A heartfelt, handsomely mounted but structurally slipshod doc about an ill-fated 2008 climbing mission that saw 11 out of 25 mountaineers perish under mysterious circumstances.
Also known as the Savage Mountain, K2 is a beast that famously defeats one in four hardy explorers who attempt the climb. Freshman feature helmer Nick Ryan, meanwhile, has some difficulty conquering the subject in “The Summit,” a heartfelt, handsomely mounted but structurally slipshod doc about an ill-fated 2008 climbing mission that saw 11 out of 25 mountaineers perish under mysterious circumstances. Clearly targeting the crowd that made “Touching the Void” a surprise success in 2004, this reconstruction-heavy pic isn’t quite galvanizing enough to be an equivalent crossover hit, while its questionable Irish bias may rankle some auds.
Ryan, who also produced solo, has attracted an impressive array of name collaborators to his debut: Exec producer John Battsek had a hand in such films as “One Day in September” and “The Imposter,” ace lenser Robbie Ryan is best known for his feature work with Andrea Arnold, and writer Mark Monroe scripted the Oscar-winning docu “The Cove.”
It’s arguably Monroe’s contribution, however, that winds up hindering the film most. In seeking to uncover the truth about what happened on K2 to cause such a tragic and unprecedented death toll, he has settled on an ambitious but somewhat momentum-stalling narrative structure, one that repeatedly replays events from different participants’ perspectives. The proceedings come to resemble a sort of docu-“Rashomon” in which a preponderance of blind spots and personal grievances obscure more than they illuminate.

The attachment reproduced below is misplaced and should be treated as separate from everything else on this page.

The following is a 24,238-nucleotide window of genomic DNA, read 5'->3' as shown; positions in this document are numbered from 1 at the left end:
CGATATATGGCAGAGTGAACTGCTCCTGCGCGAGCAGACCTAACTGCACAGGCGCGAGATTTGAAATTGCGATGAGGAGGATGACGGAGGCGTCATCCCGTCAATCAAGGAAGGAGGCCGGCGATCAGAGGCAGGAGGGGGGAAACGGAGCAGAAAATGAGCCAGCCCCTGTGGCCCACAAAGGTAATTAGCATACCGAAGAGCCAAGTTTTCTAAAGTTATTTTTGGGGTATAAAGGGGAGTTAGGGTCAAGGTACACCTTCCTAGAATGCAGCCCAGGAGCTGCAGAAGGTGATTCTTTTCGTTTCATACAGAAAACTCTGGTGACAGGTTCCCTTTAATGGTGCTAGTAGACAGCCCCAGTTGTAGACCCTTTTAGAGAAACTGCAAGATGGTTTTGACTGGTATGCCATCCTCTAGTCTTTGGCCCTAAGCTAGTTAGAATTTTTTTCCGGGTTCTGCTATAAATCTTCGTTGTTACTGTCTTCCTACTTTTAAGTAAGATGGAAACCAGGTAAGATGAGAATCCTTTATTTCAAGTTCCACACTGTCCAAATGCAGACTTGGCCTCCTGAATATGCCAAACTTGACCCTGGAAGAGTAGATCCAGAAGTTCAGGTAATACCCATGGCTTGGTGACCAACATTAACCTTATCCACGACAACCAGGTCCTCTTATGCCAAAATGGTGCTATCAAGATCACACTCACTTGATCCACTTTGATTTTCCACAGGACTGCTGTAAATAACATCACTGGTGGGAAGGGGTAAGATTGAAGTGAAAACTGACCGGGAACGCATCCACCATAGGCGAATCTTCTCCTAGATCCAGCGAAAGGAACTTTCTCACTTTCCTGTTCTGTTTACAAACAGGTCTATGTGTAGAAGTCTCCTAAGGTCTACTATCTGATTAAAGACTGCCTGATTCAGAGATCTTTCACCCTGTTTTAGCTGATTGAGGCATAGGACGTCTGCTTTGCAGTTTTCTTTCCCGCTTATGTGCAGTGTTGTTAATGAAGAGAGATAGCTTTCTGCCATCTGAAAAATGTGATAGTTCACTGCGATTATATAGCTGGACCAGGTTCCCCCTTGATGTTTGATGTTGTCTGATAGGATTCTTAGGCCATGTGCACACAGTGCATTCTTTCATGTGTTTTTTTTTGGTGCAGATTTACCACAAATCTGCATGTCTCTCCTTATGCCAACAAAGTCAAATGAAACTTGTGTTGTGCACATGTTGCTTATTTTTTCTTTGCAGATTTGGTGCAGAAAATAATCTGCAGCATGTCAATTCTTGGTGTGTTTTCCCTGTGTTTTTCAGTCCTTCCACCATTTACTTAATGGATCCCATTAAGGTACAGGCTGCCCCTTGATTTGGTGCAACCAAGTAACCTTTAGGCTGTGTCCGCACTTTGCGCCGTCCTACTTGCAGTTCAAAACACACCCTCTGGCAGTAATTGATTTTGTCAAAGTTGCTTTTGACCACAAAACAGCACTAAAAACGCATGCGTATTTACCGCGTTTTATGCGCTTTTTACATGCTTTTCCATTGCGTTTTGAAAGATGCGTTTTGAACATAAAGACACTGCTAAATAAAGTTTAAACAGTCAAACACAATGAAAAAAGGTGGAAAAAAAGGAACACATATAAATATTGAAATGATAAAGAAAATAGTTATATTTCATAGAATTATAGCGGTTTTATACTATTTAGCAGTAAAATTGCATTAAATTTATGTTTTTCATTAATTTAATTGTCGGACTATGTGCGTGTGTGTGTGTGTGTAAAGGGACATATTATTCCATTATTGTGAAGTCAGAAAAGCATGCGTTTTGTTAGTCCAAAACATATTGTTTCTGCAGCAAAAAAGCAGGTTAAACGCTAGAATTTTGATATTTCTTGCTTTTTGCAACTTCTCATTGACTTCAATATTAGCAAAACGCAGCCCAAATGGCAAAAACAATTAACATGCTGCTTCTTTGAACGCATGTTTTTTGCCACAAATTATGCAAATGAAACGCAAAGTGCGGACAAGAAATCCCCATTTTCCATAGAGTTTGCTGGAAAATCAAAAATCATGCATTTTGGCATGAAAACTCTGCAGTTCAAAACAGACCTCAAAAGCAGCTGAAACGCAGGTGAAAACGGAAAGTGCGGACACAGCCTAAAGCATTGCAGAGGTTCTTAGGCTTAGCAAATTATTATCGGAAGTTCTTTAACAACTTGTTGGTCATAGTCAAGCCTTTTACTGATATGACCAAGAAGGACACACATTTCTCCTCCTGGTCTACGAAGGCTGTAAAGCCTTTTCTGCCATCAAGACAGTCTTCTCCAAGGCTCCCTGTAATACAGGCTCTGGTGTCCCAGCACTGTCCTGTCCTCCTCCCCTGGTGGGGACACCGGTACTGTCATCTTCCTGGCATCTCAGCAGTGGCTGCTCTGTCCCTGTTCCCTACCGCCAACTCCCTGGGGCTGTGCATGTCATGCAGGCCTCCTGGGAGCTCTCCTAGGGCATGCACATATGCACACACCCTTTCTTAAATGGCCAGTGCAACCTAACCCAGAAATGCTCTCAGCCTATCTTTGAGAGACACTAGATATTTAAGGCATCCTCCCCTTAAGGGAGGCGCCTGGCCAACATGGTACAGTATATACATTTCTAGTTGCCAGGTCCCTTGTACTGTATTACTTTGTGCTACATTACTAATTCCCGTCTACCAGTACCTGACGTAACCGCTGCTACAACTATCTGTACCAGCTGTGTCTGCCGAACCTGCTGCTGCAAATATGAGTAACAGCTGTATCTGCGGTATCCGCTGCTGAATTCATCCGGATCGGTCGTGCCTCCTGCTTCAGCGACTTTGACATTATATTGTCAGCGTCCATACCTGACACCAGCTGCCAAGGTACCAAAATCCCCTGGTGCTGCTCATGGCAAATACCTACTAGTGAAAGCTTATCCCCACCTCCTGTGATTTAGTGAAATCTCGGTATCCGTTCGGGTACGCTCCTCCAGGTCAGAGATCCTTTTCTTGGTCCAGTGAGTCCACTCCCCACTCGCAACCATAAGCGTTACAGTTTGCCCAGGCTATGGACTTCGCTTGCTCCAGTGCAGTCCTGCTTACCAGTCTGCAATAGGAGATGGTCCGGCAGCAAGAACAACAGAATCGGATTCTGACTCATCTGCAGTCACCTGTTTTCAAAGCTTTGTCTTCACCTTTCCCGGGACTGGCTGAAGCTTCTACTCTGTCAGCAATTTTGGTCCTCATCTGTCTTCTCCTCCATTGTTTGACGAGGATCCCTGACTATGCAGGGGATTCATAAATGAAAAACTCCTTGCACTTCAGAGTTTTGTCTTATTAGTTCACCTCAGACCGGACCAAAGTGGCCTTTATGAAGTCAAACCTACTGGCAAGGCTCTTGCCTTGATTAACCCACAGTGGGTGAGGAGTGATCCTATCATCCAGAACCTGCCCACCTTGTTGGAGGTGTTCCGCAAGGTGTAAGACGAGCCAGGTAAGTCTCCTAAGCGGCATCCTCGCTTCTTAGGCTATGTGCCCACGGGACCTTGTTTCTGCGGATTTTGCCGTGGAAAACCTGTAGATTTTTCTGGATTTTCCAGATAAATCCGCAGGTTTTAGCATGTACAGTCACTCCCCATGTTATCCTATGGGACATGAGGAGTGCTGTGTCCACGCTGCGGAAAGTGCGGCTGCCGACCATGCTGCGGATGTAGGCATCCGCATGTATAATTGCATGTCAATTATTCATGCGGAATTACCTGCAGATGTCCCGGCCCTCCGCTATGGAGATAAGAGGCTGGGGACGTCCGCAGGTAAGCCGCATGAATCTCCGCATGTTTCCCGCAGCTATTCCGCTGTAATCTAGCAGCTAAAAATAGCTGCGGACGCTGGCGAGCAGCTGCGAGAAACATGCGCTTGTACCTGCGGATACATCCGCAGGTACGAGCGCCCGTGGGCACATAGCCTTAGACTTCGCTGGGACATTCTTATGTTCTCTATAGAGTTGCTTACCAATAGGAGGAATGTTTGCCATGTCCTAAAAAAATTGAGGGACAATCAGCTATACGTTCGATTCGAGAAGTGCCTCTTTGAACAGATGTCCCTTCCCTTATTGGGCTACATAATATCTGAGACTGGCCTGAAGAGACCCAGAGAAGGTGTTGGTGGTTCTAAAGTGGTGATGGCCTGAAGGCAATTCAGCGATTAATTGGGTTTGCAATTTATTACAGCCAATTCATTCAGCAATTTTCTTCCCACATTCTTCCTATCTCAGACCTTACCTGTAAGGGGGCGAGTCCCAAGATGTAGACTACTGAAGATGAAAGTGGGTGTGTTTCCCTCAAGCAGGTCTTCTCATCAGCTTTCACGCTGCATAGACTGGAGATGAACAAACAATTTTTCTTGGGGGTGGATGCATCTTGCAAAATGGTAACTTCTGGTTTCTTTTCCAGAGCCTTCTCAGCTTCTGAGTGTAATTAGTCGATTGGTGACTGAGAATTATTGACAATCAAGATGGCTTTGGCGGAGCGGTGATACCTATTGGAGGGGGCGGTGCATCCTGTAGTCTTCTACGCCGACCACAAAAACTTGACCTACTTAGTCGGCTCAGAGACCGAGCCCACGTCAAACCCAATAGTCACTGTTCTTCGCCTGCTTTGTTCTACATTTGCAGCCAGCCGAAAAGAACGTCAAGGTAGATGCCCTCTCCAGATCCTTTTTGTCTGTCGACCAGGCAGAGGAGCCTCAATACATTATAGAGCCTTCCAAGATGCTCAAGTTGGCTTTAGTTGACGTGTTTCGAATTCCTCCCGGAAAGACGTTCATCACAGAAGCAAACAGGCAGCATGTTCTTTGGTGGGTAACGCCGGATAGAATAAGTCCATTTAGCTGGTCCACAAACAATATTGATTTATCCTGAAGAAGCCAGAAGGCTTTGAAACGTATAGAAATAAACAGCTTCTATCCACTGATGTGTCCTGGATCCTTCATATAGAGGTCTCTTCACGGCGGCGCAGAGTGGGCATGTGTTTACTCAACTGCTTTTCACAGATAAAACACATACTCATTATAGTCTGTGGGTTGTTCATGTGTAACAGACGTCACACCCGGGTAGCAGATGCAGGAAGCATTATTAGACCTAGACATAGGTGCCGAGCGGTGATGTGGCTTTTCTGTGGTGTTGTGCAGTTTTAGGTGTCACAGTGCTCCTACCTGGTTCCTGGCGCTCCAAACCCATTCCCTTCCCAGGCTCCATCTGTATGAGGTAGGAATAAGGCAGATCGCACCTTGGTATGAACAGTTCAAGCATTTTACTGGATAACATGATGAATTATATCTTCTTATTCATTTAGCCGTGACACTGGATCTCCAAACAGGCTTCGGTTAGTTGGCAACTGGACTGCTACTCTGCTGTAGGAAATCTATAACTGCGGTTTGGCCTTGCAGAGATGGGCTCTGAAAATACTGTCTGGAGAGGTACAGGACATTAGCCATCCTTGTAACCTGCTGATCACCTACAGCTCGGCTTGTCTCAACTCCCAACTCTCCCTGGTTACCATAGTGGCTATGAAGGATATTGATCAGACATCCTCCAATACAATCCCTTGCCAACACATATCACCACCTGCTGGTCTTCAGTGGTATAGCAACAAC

This could be an interesting approach in a more dispassionate film, but it doesn’t sit well in one that has selected a hero: Irish climber Ger McDonnell, whose disappearance on the descent remains particularly unaccountable. Through he interviews McDonnell’s team members and loved ones, Ryan crafts a theory that the man died attempting a hazardous rescue of three doomed fellow climbers — flying in the face of the “every man for himself” rationale held by most of his peers — that is as possible as it is unprovable.
Undermining the accounts of other survivors (notably Italian Marco Confortola, whose ordeal was possibly the most publicized in the media) in pursuit of this narrative, “The Summit” becomes troublingly complicit in the heated finger-pointing among its talking heads.
The film is more rewarding as a physical evocation of the fear and euphoria experienced by these brave men and women who thrive on the impossible. With the thrill of the climb conveyed via a disconcertingly fluid blend of authentic video footage and remarkable re-enactments shot by the director’s team on K2 itself, the mountain remains very much the star of the movie.
Shooting in glistening widescreen (the aspect ratio shrinks in the interview segments) in collaboration with Steve O’Reilly, Robbie Ryan’s trademark eye for piercing daylight is key to the success of the reconstructed material, as is the careful casting work by Dorothy MacGabhann. Unusually, journalist Concetto La Malfa appears as a talking-head stand-in for the legendary Italian explorer Walter Bonatti, a choice presumably prompted by Bonatti’s death last year, but a distracting one all the same.